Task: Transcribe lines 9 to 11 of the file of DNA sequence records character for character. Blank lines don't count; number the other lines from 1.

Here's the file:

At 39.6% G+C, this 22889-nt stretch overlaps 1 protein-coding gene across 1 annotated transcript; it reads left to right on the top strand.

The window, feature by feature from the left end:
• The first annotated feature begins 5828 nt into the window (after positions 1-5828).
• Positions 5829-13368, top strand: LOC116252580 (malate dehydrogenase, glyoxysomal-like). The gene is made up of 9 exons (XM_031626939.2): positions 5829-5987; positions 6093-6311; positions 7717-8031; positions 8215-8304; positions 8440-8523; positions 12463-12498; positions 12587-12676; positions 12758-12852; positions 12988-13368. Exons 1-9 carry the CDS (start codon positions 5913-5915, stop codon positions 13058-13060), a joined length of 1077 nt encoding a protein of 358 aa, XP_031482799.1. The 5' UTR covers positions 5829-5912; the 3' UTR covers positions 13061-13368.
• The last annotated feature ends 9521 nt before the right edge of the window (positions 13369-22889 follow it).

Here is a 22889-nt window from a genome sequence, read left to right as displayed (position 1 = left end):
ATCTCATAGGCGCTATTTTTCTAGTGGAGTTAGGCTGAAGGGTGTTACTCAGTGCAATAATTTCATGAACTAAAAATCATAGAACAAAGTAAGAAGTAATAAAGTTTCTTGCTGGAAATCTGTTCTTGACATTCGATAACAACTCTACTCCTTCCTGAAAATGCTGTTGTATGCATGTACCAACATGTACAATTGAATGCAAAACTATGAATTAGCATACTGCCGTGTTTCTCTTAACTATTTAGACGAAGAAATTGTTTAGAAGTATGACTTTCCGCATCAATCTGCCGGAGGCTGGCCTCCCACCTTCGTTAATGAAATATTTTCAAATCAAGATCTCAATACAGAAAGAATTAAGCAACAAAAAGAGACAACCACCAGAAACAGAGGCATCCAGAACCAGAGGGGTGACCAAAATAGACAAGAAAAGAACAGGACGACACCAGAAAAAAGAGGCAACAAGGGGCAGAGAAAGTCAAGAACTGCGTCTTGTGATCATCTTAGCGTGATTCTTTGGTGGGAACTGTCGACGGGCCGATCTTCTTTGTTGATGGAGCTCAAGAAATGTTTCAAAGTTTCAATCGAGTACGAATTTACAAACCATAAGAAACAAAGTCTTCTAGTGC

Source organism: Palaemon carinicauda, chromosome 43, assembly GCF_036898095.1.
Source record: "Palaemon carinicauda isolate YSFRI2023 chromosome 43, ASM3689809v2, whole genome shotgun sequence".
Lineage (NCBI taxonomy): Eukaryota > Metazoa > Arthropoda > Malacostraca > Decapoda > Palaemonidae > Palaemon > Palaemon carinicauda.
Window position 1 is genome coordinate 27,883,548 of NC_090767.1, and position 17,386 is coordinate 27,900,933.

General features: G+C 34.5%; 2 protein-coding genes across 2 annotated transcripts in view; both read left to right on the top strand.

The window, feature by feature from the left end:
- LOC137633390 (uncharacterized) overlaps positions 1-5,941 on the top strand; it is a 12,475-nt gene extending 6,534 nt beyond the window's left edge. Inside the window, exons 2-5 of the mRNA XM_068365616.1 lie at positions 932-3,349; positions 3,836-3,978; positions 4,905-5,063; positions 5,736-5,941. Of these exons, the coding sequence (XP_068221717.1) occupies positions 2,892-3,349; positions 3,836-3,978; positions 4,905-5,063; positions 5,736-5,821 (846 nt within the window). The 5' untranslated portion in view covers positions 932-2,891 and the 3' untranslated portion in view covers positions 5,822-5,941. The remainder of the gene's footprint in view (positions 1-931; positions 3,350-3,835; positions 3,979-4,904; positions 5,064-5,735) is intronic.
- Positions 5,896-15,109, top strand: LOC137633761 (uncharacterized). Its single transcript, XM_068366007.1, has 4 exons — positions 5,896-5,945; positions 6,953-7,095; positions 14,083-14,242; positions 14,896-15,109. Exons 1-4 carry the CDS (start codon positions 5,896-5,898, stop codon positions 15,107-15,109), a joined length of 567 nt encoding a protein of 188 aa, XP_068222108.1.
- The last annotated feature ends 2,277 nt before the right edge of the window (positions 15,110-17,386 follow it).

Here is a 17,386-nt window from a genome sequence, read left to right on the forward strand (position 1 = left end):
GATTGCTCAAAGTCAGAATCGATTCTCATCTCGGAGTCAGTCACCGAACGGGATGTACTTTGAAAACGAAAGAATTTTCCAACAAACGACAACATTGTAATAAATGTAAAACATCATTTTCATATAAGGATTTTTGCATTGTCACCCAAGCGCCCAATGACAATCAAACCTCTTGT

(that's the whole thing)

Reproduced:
Source record: "Palaemon carinicauda isolate YSFRI2023 chromosome 43, ASM3689809v2, whole genome shotgun sequence".
Lineage (NCBI taxonomy): Eukaryota > Metazoa > Arthropoda > Malacostraca > Decapoda > Palaemonidae > Palaemon > Palaemon carinicauda.
Window position 1 is genome coordinate 27,883,548 of NC_090767.1, and position 17,386 is coordinate 27,900,933.